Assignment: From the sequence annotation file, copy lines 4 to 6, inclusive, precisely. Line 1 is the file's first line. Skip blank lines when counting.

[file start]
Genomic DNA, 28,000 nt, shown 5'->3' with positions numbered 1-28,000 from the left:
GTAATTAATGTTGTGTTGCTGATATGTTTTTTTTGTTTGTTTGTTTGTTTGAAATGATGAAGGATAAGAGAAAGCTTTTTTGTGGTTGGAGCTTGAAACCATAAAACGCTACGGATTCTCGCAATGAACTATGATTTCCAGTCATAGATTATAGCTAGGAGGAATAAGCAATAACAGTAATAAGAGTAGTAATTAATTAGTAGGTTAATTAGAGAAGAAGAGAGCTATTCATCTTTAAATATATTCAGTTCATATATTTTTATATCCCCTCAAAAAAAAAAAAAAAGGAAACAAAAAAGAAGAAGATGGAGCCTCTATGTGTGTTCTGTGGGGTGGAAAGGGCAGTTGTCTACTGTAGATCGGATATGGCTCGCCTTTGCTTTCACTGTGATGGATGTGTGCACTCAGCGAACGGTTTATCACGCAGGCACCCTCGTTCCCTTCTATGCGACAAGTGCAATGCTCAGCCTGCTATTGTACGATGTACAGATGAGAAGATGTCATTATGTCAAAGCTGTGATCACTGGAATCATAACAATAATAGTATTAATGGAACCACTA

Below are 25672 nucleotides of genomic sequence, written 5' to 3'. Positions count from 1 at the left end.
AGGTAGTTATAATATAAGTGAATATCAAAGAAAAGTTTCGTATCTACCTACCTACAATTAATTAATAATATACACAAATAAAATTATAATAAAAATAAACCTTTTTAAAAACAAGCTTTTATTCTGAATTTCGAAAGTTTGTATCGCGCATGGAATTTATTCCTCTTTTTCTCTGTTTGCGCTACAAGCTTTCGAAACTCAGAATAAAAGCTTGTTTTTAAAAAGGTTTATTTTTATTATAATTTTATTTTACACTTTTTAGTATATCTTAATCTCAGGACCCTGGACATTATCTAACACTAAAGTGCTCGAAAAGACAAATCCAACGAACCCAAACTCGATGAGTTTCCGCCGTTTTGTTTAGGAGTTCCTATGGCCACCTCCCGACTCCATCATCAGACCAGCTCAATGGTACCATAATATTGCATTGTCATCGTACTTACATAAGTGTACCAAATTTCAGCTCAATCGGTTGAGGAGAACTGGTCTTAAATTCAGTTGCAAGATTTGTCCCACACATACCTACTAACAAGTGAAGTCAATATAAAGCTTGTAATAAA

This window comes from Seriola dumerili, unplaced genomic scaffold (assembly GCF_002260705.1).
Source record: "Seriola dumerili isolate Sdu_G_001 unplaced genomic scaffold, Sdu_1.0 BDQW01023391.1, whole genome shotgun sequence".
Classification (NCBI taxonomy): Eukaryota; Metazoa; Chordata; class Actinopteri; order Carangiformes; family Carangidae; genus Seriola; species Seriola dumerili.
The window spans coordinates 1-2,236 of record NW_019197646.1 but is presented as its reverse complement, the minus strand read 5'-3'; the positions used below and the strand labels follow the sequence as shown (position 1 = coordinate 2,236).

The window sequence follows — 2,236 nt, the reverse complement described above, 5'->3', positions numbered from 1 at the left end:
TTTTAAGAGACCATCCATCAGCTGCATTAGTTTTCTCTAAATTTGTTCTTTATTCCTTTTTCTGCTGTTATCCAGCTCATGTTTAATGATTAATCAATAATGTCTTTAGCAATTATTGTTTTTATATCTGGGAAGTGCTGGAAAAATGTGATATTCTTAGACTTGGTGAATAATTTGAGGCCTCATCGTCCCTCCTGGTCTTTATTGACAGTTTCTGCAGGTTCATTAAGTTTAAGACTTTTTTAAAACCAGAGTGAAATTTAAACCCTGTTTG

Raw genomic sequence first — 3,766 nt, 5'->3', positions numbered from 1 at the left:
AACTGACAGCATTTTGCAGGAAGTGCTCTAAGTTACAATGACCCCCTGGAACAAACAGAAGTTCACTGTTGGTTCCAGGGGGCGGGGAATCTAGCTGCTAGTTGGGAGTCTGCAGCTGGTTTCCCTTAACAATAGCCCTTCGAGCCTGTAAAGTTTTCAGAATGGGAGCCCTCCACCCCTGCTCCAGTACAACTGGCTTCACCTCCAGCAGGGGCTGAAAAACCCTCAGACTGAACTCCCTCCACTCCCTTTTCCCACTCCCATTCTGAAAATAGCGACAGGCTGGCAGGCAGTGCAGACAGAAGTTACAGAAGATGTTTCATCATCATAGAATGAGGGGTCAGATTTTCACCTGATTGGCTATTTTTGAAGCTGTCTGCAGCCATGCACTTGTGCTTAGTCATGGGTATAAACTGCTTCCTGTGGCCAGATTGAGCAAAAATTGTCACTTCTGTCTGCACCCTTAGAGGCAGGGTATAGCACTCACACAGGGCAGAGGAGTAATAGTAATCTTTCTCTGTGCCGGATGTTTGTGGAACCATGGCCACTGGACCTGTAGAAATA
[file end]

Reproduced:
AGGTAGTTATAATATAAGTGAATATCAAAGAAAAGTTTCGTATCTACCTACCTACAATTAATTAATAATATACACAAATAAAATTATAATAAAAATAAACCTTTTTAAAAACAAGCTTTTATTCTGAATTTCGAAAGTTTGTATCGCGCATGGAATTTATTCCTCTTTTTCTCTGTTTGCGCTACAAGCTTTCGAAACTCAGAATAAAAGCTTGTTTTTAAAAAGGTTTATTTTTATTATAATTTTATTTTACACTTTTTAGTATATCTTAATCTCAGGACCCTGGACATTATCTAACACTAAAGTGCTCGAAAAGACAAATCCAACGAACCCAAACTCGATGAGTTTCCGCCGTTTTGTTTAGGAGTTCCTATGGCCACCTCCCGACTCCATCATCAGACCAGCTCAATGGTACCATAATATTGCATTGTCATCGTACTTACATAAGTGTACCAAATTTCAGCTCAATCGGTTGAGGAGAACTGGTCTTAAATTCAGTTGCAAGATTTGTCCCACACATACCTACTAACAAGTGAAGTCAATATAAAGCTTGTAATAAA

This window comes from Seriola dumerili, unplaced genomic scaffold (assembly GCF_002260705.1).
Source record: "Seriola dumerili isolate Sdu_G_001 unplaced genomic scaffold, Sdu_1.0 BDQW01023391.1, whole genome shotgun sequence".